LAMBERTVILLE — Math equations flashed across computer screens as Monroe Road Elementary School students concentrated on their laptops.
Counting on their fingers and clicking quickly on keyboards, the second graders solved dozens of addition and subtraction questions Wednesday at the Lambertville school. The students are among millions of participants expected to register for the World Education Games, a three-day online contest that allows students from around the world to test their skills against one another in math, literacy, and science.
“When was the last time that you were sitting in a math class and you were watching kids [get] excited and smiling?” Cheryl Lykowski said as she glanced around a classroom full of students studying math problems.
The second-grade teacher’s students from prior years joined the games, and this year she registered nearly 400 second through fifth-grade Monroe Road students in the free-to-enter challenge. On the second day of the competition, she helped students in another teacher’s math class as they logged onto a Web site and played live games against students their age from locations such as the United Kingdom, Canada, and across the United States.
“It’s made me better at learning my addition,” said Lindy Schultz, 7. “I think it’s fun because you can get someone all the way across the globe.”
3P Learning, New York-based online education publishing company, runs the challenge, which launched in 2007 as World Maths Day. The event has since expanded to include days focused on literacy, math, and science. The highest achievers in each age group are awarded medals and certificates, and the challenge aims to set world records this year for the size of the educational events.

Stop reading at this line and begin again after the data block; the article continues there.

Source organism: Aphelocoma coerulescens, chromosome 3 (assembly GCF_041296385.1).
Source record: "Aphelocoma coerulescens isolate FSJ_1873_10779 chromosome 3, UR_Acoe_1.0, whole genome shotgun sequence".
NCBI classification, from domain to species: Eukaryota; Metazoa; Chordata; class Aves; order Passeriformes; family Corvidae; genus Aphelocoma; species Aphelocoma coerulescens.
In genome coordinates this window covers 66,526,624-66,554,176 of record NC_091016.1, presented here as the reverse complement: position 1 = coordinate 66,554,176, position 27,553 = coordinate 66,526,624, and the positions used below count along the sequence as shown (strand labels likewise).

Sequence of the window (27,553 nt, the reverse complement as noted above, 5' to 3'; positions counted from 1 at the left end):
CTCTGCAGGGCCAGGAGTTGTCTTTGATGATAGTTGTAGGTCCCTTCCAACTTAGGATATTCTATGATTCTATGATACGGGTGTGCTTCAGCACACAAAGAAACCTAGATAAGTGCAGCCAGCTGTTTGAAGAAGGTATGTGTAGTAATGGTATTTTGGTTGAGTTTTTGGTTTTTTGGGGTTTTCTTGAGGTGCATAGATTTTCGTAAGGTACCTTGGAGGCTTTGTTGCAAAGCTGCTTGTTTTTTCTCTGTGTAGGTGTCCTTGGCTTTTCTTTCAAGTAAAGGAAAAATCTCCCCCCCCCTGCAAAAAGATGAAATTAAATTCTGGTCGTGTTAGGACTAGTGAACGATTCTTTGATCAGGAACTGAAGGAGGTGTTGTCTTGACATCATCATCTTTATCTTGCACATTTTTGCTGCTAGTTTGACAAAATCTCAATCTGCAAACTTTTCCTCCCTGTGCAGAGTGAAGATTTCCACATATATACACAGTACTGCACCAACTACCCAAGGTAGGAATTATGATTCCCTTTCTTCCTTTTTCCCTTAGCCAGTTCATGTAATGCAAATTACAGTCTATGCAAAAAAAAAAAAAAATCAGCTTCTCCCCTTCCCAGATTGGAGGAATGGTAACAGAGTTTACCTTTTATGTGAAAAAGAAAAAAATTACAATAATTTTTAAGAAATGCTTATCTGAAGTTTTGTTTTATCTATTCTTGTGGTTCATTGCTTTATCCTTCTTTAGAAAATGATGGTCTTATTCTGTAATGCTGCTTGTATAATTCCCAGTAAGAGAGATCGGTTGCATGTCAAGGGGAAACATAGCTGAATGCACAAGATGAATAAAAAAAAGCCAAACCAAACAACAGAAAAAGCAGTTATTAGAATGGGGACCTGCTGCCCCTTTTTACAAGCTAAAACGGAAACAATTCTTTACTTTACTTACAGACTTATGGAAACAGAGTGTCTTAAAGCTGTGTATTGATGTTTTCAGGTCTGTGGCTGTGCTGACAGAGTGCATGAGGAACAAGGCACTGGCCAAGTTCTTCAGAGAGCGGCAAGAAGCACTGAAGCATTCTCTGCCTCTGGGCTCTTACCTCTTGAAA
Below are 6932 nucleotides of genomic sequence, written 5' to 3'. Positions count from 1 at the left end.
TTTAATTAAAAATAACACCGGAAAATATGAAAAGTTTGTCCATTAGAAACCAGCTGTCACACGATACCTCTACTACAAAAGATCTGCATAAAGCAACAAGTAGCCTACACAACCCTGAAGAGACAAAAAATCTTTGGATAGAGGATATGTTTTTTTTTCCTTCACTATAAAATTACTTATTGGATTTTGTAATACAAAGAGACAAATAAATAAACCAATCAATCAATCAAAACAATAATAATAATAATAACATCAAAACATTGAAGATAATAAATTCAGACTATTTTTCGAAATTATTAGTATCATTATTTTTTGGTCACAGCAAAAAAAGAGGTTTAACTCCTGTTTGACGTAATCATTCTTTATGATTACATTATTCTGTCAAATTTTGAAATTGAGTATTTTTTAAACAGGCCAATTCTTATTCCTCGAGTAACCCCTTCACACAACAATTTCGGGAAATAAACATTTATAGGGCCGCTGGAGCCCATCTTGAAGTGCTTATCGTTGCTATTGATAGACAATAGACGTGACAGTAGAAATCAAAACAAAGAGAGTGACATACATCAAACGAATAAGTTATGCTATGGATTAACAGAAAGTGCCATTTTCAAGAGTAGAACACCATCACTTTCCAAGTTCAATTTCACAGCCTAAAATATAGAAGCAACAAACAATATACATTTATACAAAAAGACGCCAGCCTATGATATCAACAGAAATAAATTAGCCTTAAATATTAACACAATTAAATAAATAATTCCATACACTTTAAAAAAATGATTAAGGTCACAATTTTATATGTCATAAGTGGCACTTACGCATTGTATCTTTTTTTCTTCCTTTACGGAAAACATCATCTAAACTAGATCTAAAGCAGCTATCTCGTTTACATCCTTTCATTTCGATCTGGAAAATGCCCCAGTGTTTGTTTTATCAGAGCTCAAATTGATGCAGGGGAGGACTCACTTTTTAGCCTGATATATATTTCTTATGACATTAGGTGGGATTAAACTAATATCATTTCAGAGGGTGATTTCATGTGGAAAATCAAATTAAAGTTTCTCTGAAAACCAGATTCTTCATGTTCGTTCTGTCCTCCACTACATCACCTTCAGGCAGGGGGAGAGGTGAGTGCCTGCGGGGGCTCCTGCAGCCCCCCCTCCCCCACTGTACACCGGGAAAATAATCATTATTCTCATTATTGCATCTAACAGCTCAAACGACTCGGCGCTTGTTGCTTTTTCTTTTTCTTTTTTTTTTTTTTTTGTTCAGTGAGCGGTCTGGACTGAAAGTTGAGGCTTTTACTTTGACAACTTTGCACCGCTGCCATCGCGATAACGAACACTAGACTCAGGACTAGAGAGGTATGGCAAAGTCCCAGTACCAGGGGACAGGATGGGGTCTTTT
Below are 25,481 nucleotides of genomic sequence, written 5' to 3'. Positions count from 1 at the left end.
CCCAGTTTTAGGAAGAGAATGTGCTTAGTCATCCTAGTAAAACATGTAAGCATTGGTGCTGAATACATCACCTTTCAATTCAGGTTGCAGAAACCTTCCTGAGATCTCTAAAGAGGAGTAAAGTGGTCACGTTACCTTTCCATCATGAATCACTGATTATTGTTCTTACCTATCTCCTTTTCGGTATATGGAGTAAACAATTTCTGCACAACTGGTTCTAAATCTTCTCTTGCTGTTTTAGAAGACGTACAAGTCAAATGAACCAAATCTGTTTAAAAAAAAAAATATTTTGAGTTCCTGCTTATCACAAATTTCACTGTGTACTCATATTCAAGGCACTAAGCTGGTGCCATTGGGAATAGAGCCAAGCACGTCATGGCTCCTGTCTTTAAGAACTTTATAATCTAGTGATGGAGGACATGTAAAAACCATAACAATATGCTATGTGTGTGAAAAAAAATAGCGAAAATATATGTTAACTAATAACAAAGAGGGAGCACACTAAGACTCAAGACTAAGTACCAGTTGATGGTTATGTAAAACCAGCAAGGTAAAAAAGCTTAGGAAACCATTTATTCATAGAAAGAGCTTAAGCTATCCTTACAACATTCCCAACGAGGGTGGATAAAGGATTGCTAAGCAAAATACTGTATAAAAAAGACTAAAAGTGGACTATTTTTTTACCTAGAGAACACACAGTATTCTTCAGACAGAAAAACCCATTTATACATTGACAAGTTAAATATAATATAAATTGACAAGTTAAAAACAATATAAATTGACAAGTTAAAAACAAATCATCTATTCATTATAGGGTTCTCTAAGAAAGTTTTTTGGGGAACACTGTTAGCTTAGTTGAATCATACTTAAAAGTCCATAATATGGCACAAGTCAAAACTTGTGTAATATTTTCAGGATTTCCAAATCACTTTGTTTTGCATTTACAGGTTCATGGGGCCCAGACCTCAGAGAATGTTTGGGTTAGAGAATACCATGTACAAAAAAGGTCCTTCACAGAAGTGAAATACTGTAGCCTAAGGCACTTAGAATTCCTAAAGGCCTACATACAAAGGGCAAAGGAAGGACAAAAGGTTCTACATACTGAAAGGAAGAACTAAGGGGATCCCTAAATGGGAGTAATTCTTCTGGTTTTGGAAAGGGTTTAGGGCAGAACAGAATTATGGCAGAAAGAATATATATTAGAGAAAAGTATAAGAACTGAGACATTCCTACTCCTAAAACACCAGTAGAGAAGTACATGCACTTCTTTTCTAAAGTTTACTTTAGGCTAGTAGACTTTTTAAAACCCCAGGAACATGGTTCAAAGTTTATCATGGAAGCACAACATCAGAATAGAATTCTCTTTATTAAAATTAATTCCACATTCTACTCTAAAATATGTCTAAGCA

“The idea is to engage students from all over the globe in learning, to see the fun and excitement in participating,” said Peter Walters, 3P Learning chief executive officer.
Students at Monroe Road appeared eager to answer questions. The students correctly solved more than 10,300 literacy questions, which include spelling, and had solved 37,845 math problems correctly as of late Wednesday, according to Mrs. Lykowski, who can access statistics online to measure the school’s performance.
Leo Wagenhauser, 8, eagerly tackled a series of math problems — 11 plus 6, 3 plus 22, 8 plus 18 — in his first game session at school. He practiced at home the day before.
“It helps you learn more on the computer,” he said.
Students stayed engaged in the game throughout their roughly 30-minute math class, disrupted by occasional exclamations of victory or defeat.
“I won,” cheered Alyssa Ripmaster, 7, after a successful round of play.
Some students hoped to be matched against competitors from far-away places, such as China or Turkey, while others grew excited when the game program pitted them against fellow Americans.
The challenge’s global aspect means students learn a bit about geography, Mrs. Lykowski said. She pointed out another bonus: Some students are so engaged in the contest they went online to solve math problems even before their bus arrived to take them to school.
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